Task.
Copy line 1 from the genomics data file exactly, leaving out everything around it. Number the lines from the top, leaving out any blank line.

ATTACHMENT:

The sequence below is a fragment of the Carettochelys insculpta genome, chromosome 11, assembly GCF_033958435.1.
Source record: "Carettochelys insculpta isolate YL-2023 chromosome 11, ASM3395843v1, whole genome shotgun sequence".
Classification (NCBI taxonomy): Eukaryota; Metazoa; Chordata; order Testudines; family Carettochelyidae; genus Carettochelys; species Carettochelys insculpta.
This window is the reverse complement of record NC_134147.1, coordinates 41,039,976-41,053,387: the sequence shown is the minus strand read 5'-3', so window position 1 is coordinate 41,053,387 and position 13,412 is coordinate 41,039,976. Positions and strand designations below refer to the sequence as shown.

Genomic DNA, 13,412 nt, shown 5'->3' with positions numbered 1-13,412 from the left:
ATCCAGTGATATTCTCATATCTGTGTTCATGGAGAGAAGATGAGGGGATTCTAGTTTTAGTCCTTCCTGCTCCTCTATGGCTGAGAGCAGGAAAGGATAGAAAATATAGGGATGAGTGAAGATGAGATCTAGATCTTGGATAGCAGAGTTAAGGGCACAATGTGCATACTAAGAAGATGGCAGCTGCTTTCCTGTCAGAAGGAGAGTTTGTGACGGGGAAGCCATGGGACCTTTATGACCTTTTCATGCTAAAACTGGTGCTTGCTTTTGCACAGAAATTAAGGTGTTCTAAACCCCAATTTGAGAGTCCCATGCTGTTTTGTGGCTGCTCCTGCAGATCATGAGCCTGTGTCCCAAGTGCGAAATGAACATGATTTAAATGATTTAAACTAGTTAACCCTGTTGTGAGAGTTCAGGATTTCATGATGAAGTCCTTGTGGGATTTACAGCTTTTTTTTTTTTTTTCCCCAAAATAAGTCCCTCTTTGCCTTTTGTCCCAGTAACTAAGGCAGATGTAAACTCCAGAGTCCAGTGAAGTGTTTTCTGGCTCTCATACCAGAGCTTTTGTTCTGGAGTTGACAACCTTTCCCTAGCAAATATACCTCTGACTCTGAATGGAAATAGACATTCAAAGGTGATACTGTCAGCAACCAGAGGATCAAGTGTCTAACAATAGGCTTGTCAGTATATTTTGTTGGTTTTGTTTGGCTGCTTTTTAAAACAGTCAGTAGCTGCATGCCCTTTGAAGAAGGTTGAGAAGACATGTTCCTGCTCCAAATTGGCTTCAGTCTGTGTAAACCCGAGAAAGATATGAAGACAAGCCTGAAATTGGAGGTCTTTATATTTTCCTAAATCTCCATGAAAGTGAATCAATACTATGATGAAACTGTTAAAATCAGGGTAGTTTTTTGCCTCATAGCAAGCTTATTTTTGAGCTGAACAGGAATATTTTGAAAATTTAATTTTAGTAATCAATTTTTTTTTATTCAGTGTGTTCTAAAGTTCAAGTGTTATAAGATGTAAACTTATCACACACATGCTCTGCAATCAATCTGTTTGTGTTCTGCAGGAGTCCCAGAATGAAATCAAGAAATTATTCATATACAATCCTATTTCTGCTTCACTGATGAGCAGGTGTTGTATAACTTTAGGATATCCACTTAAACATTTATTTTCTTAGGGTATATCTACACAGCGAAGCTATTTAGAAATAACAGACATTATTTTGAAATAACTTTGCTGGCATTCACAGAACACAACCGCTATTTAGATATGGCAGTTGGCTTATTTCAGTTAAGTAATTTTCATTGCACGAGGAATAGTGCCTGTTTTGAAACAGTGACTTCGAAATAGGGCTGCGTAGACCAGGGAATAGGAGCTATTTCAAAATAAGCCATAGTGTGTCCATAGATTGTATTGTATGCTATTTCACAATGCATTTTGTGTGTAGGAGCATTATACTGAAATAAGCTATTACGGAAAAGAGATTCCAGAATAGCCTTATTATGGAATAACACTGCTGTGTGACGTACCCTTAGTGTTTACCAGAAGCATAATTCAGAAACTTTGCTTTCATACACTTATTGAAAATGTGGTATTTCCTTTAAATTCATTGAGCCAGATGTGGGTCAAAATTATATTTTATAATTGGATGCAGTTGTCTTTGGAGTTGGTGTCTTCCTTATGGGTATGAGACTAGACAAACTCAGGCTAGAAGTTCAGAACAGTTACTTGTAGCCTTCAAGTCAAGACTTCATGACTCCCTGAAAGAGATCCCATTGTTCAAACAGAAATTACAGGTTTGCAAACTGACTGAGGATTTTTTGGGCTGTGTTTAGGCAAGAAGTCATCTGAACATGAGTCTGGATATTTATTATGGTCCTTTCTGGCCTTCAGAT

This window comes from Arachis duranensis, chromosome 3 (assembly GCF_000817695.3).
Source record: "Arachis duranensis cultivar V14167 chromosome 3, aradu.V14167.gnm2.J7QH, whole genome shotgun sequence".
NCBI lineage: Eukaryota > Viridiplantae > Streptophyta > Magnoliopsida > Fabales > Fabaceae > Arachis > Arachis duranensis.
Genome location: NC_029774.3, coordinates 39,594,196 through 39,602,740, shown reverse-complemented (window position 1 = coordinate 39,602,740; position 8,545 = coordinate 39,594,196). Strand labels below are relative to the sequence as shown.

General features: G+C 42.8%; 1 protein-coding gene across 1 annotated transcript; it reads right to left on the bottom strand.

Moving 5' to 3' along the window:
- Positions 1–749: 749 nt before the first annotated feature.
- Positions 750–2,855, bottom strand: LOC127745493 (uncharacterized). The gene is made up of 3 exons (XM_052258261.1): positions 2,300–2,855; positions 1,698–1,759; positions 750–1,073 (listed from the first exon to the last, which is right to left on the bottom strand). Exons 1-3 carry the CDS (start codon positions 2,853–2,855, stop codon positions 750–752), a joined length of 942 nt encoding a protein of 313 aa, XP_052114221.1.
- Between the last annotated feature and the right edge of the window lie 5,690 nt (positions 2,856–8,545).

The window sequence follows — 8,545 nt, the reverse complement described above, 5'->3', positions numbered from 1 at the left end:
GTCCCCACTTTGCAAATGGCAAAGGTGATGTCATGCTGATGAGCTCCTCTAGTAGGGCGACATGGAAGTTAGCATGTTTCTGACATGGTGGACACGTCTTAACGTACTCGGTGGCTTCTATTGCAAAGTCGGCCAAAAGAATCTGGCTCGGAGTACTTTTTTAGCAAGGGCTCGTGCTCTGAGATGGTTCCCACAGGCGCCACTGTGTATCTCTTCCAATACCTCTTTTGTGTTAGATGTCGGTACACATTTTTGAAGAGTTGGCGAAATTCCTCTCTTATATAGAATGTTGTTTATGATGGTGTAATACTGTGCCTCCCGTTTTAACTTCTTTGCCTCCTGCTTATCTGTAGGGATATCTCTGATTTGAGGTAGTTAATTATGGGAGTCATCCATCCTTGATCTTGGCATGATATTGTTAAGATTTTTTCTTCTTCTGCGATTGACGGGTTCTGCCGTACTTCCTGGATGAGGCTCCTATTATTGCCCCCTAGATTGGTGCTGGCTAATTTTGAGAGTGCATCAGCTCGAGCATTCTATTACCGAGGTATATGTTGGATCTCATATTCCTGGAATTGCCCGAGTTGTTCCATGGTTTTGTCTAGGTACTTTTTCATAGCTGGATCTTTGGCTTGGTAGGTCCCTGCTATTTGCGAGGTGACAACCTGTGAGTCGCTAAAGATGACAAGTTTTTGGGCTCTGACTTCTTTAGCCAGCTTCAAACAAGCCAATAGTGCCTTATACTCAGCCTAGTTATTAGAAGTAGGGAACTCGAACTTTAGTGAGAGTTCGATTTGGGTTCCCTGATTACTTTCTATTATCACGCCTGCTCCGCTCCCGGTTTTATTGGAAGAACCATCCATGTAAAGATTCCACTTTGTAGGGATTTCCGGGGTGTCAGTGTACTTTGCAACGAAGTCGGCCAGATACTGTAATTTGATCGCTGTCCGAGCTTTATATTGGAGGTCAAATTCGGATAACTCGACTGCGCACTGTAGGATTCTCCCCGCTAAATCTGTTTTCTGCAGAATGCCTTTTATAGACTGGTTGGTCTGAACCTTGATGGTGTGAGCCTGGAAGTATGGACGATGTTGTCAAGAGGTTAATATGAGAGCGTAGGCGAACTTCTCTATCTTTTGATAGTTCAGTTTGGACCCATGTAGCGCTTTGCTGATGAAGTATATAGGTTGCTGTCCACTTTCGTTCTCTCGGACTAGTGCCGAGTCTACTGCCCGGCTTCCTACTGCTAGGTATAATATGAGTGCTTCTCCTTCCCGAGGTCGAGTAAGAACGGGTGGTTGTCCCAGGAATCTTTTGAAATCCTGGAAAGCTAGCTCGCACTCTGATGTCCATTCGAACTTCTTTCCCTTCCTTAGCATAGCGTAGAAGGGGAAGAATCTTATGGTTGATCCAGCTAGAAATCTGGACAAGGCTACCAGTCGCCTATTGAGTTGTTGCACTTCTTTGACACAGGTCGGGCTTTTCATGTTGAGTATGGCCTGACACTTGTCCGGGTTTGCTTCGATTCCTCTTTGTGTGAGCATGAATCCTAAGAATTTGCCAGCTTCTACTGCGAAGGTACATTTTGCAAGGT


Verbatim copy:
The sequence below is a fragment of the Carettochelys insculpta genome, chromosome 11, assembly GCF_033958435.1.